Tuesday, June 11, 2013

Seeing the Obvious

The most difficult thing, is to see what is everywhere around us, because like the air and water, we don't think to even "see" them -- not because they don't exist, but because everything in life would be impossible without them.  And so they are the "givens" -- that we never question, or think there is anything we can do about -- when precisely, that is what we can do most about -- in modifying our health and condition.

That is quite shocking, for those who have convinced themselves, that first they have to make a million dollars, before they can bother to improve their personal condition and health -- rather than that it is by first improving their health and condition, by which making a million dollars becomes possible -- even if it is just being around long enough to receive/win it.

For a person who is very observant, the bad condition many people are in should be obvious -- that despite all that they do, they fail to do that which they must do -- and not that they are doing nothing.  What they are doing -- is putting them into the condition they are in, and not that it has come about because life is unfair, and they were dealt the bottom cards -- rather than all the winners they were "entitled" to.

All along the way, they frittered away all the opportunities they were afforded -- and not surprisingly, wasting the present moment to change all that -- in an instant.  That is the difference between getting better -- or worse.  Merely doing something different.  But most, have been conditioned (educated) to do the same thing -- even if it doesn't work, and that is their problem -- and not that they can simply eliminate the problem and move on to what else life has to offer.  They are stuck, and limited to solving the same problem as they always have -- thinking that is all quite normal, and the way their life has to be -- until it eventually and inevitably kills them.

That is obviously the case with alcohol and other drug addictions, but less so and more acceptable with other diseases and injuries people often inflict on themselves -- including every single athlete who has had to retire because of injuries.  They simply cannot do that anymore.  But that is very different from not being able to do anything anymore.  One simply has to go on and discover the many things they can do -- that they haven't done before -- including making all the right and healthful movements, instead of continuing to do the ones that predispose them to danger, disease and injury.

People often condition themselves by using danger, injury and even death, as a motivator -- that if they don't execute the 500 lb. bench press, their chest or head will be smashed.  Or if they don't dodge the blow the other is trying to inflict on them, the consequences could be lethal.  But it might be less obvious to advise a frail and obviously helpless 90 year old that they should take up walking or running among heavy traffic and hazardous conditions -- just to stay healthy, when thoughtfully, it would make much more sense, to realize all the movements they can do -- from the safety of their own chair, or bed even.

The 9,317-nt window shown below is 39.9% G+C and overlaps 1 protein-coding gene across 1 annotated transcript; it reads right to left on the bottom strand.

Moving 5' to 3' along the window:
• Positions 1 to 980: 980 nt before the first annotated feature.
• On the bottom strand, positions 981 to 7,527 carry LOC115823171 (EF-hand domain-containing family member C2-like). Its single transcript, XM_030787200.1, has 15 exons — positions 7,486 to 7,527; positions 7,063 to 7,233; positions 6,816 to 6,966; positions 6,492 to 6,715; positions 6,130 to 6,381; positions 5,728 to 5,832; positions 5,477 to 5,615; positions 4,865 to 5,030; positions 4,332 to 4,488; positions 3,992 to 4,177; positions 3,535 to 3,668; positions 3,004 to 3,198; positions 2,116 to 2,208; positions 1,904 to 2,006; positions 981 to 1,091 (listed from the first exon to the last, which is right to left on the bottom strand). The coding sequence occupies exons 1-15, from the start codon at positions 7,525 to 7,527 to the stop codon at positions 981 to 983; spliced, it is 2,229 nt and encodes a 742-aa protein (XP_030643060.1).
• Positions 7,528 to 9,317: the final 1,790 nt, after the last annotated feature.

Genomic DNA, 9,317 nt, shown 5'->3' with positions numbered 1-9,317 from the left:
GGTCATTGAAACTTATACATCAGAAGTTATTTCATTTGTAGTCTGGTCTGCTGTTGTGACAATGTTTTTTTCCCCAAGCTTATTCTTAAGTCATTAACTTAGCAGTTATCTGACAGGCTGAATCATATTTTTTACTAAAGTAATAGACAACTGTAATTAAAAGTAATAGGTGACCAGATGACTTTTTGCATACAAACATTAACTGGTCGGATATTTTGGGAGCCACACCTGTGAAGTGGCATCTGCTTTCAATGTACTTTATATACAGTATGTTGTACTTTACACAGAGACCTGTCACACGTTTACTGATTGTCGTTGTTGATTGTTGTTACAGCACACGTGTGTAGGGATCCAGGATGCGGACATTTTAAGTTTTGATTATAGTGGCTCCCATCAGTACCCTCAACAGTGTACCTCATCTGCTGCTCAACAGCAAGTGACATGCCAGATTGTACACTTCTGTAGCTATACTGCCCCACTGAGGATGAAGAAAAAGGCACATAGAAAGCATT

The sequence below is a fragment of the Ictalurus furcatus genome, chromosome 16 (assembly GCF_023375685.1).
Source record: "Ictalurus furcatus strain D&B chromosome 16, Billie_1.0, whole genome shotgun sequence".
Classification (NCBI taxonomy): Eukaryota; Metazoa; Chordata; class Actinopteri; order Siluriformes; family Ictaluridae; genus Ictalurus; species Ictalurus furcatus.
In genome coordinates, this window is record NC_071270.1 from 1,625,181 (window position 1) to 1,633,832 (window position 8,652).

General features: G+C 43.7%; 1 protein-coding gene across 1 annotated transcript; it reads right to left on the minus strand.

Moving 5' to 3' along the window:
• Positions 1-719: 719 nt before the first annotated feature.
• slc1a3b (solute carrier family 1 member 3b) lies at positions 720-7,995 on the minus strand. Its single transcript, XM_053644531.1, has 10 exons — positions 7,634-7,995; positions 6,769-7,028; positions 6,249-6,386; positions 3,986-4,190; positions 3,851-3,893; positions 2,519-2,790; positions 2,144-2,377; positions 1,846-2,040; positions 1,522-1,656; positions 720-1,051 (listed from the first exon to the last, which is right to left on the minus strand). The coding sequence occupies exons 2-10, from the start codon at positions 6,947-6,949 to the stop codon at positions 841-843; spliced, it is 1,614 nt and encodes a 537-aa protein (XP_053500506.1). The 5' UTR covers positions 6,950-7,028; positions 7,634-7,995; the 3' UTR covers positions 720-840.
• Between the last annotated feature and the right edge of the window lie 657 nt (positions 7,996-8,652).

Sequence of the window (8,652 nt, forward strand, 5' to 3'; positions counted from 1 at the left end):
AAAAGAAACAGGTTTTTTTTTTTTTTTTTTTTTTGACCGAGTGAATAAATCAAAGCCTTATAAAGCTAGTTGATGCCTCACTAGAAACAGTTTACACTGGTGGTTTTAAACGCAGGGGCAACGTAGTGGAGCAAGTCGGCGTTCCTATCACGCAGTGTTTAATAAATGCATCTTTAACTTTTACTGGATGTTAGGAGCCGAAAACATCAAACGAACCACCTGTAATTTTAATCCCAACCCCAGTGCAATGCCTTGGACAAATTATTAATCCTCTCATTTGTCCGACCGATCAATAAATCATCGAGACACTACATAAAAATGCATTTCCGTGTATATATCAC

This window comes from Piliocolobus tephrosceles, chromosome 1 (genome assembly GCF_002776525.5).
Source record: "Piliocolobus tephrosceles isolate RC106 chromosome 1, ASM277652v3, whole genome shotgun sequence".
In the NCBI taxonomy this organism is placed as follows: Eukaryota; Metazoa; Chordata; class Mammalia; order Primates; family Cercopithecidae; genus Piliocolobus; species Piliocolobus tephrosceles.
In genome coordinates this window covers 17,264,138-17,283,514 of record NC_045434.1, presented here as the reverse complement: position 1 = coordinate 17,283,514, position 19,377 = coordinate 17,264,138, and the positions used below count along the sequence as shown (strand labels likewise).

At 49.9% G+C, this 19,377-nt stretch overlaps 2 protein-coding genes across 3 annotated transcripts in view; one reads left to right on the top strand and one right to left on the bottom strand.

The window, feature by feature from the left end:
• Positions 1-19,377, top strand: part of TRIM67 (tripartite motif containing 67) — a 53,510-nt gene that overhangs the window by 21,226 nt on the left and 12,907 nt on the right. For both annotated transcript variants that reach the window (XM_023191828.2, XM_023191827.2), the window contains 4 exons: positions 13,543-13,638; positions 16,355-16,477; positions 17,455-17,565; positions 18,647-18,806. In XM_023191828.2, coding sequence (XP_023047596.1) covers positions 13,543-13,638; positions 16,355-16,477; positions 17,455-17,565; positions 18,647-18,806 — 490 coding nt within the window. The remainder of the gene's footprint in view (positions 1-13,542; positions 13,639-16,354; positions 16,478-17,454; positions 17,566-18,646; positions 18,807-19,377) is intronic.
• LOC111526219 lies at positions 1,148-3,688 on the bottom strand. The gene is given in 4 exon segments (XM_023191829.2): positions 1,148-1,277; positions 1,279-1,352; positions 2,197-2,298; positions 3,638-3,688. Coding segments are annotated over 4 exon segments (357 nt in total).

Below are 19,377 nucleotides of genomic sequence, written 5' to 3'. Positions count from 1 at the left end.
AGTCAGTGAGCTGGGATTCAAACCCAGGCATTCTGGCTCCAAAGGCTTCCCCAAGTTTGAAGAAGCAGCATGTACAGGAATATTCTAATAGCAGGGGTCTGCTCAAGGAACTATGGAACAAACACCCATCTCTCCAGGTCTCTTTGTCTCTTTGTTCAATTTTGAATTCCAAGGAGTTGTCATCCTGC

In fact, the most effective exercises, are likely to be those that can be done in one's bed, and particularly, lying in one's deathbed -- and recovering their health fully from that very real debilitated condition.  And if one can do that, those exercises would work even better, if one has a better base to begin with -- but if it is simply advising a dying person that they should run a marathon to be healthy again, that is worse than useless -- but not unlike the advice frequently given by those who think they know better.

So the question is, what movements can one do -- lying in their deathbed, that could change their prospects and improve their health?  Obviously, it is those movements at the head, hands and feet that people retain the ability for responsiveness -- long after they have lost the ability to run a marathon and do 50 chinups.  Yet that is often what the physical expert requires to  prove that one is still viable -- rather than the least movement, that they can exercise to regain their mastery of movement and responsiveness -- that others will regard as liveliness.

So it is shocking, when a person doesn't exhibit movements at the head, hands and feet, while exhibiting it only at the shoulders and hips -- as the movement of the core muscles, or the largest, rather than the most muscles indicative of the greatest range of expression and articulations -- instead of just the one, performed unvaryingly and tirelessly, until the joints have to be replaced, or can no longer be replaced.

At that point, they are forced to stop -- and given no viable alternatives -- since they were convinced, there was no other way.  That should be a huge problem for those who think that running on a treadmill for 30 minutes each day, is all that is necessary to retain all the movements the body is capable of.  Why should we expect to lose all those capacities -- because we haven't expressed them as part of the necessary maintenance for retaining and improving the health of those abilities?

Thus a well-designed program for maintaining one's vitality -- should extend way beyond the shoulders and hips -- to where they have to be expressed meaningfully and masterfully, in work, gestures, speech, writing, art and music -- rather than stop at the heart beat, which tells us very little about the vitality of that individual, and their range of expression and articulation.  Those are the meaningful movements to maintain -- and improve, all one's life.


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